Top 27 Slang For Concurrent – Meaning & Usage

When it comes to staying up-to-date with the latest lingo, keeping track of **slang for concurrent** can be a game-changer. Whether you're navigating conversations at work or trying to impress your friends, knowing these trendy terms is key. Let us guide you through a curated list of the most popular phrases that will have you speaking like a pro in no time. Get ready to level up your language game with our comprehensive guide!

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1. Simultaneous

This word refers to two or more events or actions happening at the exact same time.

  • For example, “The two teams scored simultaneous goals, resulting in a tie game.”
  • In a discussion about multitasking, someone might say, “I can handle multiple tasks simultaneously.”
  • A person describing a busy day might say, “I had three meetings scheduled simultaneously, so I had to prioritize.”

2. Coexisting

This term describes two or more things or entities existing or occurring together in the same space or time.

  • For instance, “The two species coexist peacefully in the same habitat.”
  • In a conversation about different cultures, someone might mention, “The challenge is ensuring different cultures can coexist harmoniously.”
  • A person discussing relationships might say, “Trust and communication are key for coexisting happily with your partner.”

3. Synchronous

Synchronous means happening or moving at the same time or in unison with something else.

  • For example, “The dancers moved in synchronous harmony, creating a mesmerizing performance.”
  • In a discussion about technology, someone might mention, “Synchronous communication allows for real-time collaboration.”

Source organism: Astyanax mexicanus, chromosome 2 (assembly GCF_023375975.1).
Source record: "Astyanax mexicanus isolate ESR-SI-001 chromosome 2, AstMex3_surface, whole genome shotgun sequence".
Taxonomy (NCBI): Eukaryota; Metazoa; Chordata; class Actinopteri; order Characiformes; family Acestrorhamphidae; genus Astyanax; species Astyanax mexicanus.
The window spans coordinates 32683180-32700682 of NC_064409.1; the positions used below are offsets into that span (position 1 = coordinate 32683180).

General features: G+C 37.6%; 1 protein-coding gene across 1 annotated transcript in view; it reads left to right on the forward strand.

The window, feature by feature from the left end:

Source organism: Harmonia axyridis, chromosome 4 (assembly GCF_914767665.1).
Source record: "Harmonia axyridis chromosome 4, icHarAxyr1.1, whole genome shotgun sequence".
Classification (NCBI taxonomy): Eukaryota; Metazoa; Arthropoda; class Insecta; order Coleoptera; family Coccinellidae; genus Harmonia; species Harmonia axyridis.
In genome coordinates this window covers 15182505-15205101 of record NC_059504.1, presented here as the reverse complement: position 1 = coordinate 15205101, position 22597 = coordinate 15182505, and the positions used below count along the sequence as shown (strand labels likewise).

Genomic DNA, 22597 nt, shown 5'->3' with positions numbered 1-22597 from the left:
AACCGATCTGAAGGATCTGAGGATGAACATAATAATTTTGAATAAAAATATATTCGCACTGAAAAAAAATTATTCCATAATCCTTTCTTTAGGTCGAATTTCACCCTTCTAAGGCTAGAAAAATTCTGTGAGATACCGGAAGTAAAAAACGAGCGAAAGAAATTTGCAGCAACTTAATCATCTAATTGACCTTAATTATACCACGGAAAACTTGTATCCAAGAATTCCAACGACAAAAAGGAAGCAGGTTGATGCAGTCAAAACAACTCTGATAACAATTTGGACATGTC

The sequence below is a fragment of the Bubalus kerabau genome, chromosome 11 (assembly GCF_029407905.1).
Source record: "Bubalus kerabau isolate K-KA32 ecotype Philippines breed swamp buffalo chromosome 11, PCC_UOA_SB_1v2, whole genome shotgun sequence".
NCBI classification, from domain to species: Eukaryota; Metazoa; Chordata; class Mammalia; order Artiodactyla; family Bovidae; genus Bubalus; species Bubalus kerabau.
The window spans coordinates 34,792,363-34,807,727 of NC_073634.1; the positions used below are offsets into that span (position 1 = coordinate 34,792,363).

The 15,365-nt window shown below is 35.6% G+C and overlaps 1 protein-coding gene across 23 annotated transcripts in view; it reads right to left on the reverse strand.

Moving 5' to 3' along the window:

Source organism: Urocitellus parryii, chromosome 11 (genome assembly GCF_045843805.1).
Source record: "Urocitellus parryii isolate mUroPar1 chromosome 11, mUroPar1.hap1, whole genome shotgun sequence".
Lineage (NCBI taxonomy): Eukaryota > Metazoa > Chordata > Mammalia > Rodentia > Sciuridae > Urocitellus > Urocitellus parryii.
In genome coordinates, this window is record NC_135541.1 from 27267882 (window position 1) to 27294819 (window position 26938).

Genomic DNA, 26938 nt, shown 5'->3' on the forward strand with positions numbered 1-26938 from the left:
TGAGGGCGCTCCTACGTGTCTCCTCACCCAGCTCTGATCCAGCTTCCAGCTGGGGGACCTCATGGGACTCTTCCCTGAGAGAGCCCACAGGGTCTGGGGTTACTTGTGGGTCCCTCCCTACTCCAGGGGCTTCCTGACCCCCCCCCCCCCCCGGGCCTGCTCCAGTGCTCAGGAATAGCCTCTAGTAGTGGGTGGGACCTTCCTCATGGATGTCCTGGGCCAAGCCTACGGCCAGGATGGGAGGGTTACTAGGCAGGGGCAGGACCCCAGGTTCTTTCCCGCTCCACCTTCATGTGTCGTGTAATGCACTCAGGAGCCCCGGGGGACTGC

• A person describing a music concert might say, “The light show was perfectly synchronous with the music.”

4. Parallel

Parallel refers to two or more things that are happening or moving in the same direction and will never intersect or meet.

  • For instance, “The two roads run parallel to each other.”
  • In a conversation about career paths, someone might say, “You can pursue a parallel career in addition to your main profession.”
  • A person discussing programming might mention, “Parallel processing can significantly speed up computations.”

5. Concomitant

Concomitant means happening at the same time as something else and often implies a close connection or relationship.

  • For example, “The rise in unemployment was a concomitant effect of the economic recession.”
  • In a discussion about climate change, someone might mention, “The increase in greenhouse gas emissions is concomitant with global warming.”
  • A person talking about a medical condition might say, “Pain is a concomitant symptom of the illness.”

6. Coinciding

This term refers to two or more events or situations that occur simultaneously or overlap in time.

  • For example, “The concert and the football game are coinciding, so I have to choose which one to attend.”
  • In a discussion about scheduling conflicts, someone might say, “Unfortunately, our meetings are coinciding, so we’ll have to find another time.”
  • A person might mention, “The release of the new iPhone is coinciding with the holiday season, making it a popular gift choice.”

7. Joint

In the context of concurrency, “joint” refers to something that is shared or done together by multiple parties.

  • For instance, “They are working on a joint project to develop a new software.”
  • In a conversation about business partnerships, someone might say, “We have a joint venture with another company to expand our market.”
  • A person discussing legal matters might mention, “They filed a joint lawsuit against the company for breach of contract.”

8. Concurring

The term “concurring” describes the act of agreeing or happening at the same time as something else.

  • For example, “The two witnesses gave concurring statements, strengthening the prosecution’s case.”
  • In a discussion about opinions, someone might say, “I am concurring with your point of view on this matter.”
  • A person might mention, “The rise in unemployment rates is concurring with the economic downturn.”

9. Coterminous

Coterminous refers to two or more things that share a common boundary or exist together in the same area.

  • For instance, “The two states are coterminous, meaning they share a border.”
  • In a discussion about overlapping jurisdictions, someone might say, “The city and the county have coterminous boundaries, leading to efficient governance.”